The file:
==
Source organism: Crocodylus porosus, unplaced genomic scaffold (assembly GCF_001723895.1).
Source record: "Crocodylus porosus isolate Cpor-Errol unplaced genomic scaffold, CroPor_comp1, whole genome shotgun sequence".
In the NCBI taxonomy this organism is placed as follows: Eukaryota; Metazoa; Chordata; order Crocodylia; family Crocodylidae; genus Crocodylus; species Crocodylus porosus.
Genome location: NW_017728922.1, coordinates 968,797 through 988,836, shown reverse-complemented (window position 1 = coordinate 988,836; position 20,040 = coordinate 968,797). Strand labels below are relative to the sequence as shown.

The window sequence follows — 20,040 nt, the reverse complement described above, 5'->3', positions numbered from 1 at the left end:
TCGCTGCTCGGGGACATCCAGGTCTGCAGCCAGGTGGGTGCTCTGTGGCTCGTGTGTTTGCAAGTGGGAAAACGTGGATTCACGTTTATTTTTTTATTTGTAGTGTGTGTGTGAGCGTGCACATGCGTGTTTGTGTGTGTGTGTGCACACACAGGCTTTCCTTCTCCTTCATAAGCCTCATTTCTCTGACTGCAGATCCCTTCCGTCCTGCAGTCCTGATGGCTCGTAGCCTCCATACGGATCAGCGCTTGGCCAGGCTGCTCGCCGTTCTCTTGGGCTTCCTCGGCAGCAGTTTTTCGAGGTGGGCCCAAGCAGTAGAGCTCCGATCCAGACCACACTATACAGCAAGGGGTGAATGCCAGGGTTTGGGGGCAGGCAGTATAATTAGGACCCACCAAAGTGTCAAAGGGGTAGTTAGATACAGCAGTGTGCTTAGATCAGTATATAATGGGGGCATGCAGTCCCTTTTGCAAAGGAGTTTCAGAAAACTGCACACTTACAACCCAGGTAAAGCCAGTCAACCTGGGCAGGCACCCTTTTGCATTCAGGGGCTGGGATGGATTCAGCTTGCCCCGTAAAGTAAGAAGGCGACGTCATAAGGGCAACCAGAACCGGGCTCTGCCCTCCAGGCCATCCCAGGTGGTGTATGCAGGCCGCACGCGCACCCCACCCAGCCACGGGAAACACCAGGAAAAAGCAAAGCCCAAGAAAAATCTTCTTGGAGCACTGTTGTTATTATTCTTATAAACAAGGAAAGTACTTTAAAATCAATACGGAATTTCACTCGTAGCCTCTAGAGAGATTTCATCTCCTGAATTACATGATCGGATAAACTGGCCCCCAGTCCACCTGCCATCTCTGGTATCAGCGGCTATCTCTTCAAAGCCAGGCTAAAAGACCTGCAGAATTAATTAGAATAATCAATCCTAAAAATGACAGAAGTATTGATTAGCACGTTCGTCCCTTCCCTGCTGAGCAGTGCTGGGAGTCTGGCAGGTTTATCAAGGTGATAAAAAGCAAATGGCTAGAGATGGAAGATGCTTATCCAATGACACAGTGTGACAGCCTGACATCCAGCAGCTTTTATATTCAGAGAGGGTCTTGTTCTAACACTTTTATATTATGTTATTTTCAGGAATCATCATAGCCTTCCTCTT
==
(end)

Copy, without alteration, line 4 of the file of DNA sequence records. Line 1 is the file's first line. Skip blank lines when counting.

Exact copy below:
Genome location: NW_017728922.1, coordinates 968,797 through 988,836, shown reverse-complemented (window position 1 = coordinate 988,836; position 20,040 = coordinate 968,797). Strand labels below are relative to the sequence as shown.